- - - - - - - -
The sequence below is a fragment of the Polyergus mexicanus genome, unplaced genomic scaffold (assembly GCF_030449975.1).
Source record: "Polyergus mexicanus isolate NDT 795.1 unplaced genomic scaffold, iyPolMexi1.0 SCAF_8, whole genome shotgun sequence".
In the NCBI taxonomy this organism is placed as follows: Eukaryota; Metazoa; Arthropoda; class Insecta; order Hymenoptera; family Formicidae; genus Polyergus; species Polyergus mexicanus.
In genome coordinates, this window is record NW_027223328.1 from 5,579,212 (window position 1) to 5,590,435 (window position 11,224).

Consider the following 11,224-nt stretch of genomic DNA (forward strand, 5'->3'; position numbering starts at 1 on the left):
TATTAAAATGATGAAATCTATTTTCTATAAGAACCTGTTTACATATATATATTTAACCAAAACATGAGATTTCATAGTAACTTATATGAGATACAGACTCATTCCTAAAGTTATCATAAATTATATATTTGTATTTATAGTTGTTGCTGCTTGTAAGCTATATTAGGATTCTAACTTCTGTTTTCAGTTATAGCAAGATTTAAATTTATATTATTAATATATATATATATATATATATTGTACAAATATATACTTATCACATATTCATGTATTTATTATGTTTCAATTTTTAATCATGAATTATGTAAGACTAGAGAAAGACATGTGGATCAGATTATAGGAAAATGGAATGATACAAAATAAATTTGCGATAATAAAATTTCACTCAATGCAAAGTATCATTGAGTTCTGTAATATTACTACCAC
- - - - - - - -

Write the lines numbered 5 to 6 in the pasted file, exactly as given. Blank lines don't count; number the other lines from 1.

Consider the following 11,224-nt stretch of genomic DNA (forward strand, 5'->3'; position numbering starts at 1 on the left):
TATTAAAATGATGAAATCTATTTTCTATAAGAACCTGTTTACATATATATATTTAACCAAAACATGAGATTTCATAGTAACTTATATGAGATACAGACTCATTCCTAAAGTTATCATAAATTATATATTTGTATTTATAGTTGTTGCTGCTTGTAAGCTATATTAGGATTCTAACTTCTGTTTTCAGTTATAGCAAGATTTAAATTTATATTATTAATATATATATATATATATATATTGTACAAATATATACTTATCACATATTCATGTATTTATTATGTTTCAATTTTTAATCATGAATTATGTAAGACTAGAGAAAGACATGTGGATCAGATTATAGGAAAATGGAATGATACAAAATAAATTTGCGATAATAAAATTTCACTCAATGCAAAGTATCATTGAGTTCTGTAATATTACTACCAC